Consumption habits have obviously been altered with the advent of digital innovations. The digital landscape has enabled consumers to obtain music for free, whether it is through peer-to-peer software, burning CD’s, online streaming, or transferring hard drives. Consumers have now begun to question the utility of actually purchasing music by asking, “Where is the added value?” With no certain answer to the question, consumers have been looking elsewhere to spend their discretionary entertainment dollars. Bearing in mind that music can now be essentially collected for free, it is no surprise that video games and wireless services provide consumers with more added value per dollar spent. Yet the most compelling alternative to purchasing physical recordings has come in the form of manufacturers that provide digital music delivery systems (MP3 players), specifically Apple’s iPod. As first movers, Apple completely recognized the potential of the MP3 and created a device that exploited the functionality of the digital format. The market embraced the iPod because it provided enhanced accessibility and convenience, a now common theme amongst every innovation that has significantly changed the dynamics of the music industry.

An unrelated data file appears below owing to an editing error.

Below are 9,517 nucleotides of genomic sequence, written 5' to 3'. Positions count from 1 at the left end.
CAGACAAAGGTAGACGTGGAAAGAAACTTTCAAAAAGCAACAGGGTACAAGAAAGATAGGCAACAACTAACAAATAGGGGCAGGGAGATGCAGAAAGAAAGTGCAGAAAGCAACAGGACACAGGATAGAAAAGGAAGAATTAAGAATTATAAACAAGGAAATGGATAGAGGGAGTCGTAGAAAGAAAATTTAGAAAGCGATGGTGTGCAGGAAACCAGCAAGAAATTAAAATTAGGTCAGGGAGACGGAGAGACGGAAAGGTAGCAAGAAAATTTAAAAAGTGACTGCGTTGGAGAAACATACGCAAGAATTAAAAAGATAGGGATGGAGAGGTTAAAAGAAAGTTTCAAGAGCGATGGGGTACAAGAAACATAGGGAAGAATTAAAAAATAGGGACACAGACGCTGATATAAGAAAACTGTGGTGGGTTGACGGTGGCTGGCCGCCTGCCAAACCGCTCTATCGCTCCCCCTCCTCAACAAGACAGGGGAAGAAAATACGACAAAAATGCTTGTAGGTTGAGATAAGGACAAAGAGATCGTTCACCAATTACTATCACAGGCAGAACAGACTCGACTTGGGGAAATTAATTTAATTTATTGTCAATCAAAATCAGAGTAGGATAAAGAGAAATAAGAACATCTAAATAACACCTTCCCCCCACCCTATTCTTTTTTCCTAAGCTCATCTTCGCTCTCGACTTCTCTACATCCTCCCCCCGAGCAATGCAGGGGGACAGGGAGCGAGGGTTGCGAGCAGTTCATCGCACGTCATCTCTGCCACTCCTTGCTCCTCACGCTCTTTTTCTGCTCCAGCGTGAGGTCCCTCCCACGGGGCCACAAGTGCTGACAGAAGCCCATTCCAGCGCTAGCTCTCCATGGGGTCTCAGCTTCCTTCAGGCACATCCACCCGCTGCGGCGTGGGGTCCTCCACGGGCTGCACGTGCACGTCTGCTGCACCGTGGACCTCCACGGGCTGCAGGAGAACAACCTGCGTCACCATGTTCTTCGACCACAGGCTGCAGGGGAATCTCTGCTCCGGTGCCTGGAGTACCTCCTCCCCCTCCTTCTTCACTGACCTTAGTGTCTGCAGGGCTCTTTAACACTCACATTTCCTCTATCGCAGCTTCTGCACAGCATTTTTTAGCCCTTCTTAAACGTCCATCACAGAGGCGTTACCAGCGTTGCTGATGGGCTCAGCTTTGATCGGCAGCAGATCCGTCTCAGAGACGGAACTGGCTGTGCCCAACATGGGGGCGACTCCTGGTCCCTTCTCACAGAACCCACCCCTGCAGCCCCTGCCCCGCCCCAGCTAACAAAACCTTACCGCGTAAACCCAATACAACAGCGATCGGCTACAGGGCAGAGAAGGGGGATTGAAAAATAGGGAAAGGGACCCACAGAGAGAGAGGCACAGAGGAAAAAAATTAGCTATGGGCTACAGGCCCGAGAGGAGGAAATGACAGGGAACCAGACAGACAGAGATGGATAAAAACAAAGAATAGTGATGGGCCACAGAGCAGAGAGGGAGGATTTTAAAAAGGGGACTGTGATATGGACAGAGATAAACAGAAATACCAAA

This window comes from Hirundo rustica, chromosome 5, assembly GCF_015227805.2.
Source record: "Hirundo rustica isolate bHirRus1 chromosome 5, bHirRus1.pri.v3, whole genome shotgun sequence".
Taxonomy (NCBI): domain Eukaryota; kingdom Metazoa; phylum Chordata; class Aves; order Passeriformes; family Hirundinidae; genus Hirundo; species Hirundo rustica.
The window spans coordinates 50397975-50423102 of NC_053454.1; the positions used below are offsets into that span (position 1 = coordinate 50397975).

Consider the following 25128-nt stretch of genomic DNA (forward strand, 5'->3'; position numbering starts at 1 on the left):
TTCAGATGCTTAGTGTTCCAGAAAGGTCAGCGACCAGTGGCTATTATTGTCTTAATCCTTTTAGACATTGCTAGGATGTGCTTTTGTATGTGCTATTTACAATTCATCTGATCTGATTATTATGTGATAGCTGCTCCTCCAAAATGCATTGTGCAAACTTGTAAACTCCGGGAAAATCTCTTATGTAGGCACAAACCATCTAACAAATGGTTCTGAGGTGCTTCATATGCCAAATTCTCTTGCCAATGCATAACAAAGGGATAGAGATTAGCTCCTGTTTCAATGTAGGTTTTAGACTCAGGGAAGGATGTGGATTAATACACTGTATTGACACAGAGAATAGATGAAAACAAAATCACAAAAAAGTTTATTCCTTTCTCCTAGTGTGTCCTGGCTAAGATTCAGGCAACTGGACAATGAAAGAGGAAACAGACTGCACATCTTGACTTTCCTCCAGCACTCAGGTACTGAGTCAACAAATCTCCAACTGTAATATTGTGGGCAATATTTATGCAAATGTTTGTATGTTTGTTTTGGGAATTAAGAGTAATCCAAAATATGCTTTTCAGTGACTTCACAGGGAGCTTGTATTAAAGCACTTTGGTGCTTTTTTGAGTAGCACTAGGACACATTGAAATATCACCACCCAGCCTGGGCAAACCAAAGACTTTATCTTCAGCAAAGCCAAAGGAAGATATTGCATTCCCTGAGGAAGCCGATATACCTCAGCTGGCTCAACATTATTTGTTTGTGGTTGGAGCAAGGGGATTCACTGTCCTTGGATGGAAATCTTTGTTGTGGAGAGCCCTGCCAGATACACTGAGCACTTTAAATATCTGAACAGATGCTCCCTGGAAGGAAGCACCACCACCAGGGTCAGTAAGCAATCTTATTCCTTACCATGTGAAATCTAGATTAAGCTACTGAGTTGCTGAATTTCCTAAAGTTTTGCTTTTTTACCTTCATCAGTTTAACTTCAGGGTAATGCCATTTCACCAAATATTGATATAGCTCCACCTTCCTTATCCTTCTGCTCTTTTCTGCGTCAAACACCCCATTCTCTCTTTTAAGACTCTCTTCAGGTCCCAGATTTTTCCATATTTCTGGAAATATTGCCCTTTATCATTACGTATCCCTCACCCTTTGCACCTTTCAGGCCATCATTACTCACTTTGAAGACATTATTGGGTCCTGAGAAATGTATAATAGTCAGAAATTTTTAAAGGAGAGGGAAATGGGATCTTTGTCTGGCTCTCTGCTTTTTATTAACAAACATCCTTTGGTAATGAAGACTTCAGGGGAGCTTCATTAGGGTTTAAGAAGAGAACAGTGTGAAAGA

These changes in consumption habits have ultimately caused physical album sales to decline 45 percent since the industry’s peak in 2000 (Sisario). Historically the music industry has been completely reliant on the sale of a physical product. Now it will have to reinvent its standard practices as to compensate for a loss of revenue. That been said, the digital format at first glance might appear to be the thorn in the side of the music industry’s well-being. Yet its proliferated use could also be its saving grace.
Music has become more popular then ever, as consumers have the ability to listen to an endless variety of music anytime, anywhere. The dissemination of broadband access and mobile delivery systems has sparked this trend.
Music Consumption Stats:
There are also many sectors of the music industry that are experiencing an actual increase in consumer willingness to pay for music.
Willingness to Pay Stats: